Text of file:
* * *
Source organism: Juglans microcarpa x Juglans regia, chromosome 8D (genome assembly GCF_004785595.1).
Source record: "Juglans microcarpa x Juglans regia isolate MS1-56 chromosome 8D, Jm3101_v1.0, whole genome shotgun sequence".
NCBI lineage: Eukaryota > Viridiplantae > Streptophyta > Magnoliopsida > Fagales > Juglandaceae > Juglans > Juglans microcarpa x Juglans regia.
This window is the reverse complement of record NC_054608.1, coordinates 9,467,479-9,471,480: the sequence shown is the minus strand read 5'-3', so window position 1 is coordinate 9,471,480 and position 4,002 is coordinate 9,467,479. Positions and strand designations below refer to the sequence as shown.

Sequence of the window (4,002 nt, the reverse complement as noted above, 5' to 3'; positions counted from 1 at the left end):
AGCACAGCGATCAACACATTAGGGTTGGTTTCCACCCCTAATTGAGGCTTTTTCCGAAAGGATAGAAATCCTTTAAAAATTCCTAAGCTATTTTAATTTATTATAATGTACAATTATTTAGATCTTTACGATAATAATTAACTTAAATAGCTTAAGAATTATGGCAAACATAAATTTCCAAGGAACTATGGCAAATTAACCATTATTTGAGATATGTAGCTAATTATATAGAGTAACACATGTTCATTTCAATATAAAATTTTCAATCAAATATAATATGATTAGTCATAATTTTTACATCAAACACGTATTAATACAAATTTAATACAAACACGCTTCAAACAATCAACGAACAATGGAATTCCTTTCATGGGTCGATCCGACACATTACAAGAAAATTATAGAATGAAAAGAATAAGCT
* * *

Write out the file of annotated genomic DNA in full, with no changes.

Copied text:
Source organism: Juglans microcarpa x Juglans regia, chromosome 8D (genome assembly GCF_004785595.1).
Source record: "Juglans microcarpa x Juglans regia isolate MS1-56 chromosome 8D, Jm3101_v1.0, whole genome shotgun sequence".
NCBI lineage: Eukaryota > Viridiplantae > Streptophyta > Magnoliopsida > Fagales > Juglandaceae > Juglans > Juglans microcarpa x Juglans regia.
This window is the reverse complement of record NC_054608.1, coordinates 9,467,479-9,471,480: the sequence shown is the minus strand read 5'-3', so window position 1 is coordinate 9,471,480 and position 4,002 is coordinate 9,467,479. Positions and strand designations below refer to the sequence as shown.

Sequence of the window (4,002 nt, the reverse complement as noted above, 5' to 3'; positions counted from 1 at the left end):
AGCACAGCGATCAACACATTAGGGTTGGTTTCCACCCCTAATTGAGGCTTTTTCCGAAAGGATAGAAATCCTTTAAAAATTCCTAAGCTATTTTAATTTATTATAATGTACAATTATTTAGATCTTTACGATAATAATTAACTTAAATAGCTTAAGAATTATGGCAAACATAAATTTCCAAGGAACTATGGCAAATTAACCATTATTTGAGATATGTAGCTAATTATATAGAGTAACACATGTTCATTTCAATATAAAATTTTCAATCAAATATAATATGATTAGTCATAATTTTTACATCAAACACGTATTAATACAAATTTAATACAAACACGCTTCAAACAATCAACGAACAATGGAATTCCTTTCATGGGTCGATCCGACACATTACAAGAAAATTATAGAATGAAAAGAATAAGCT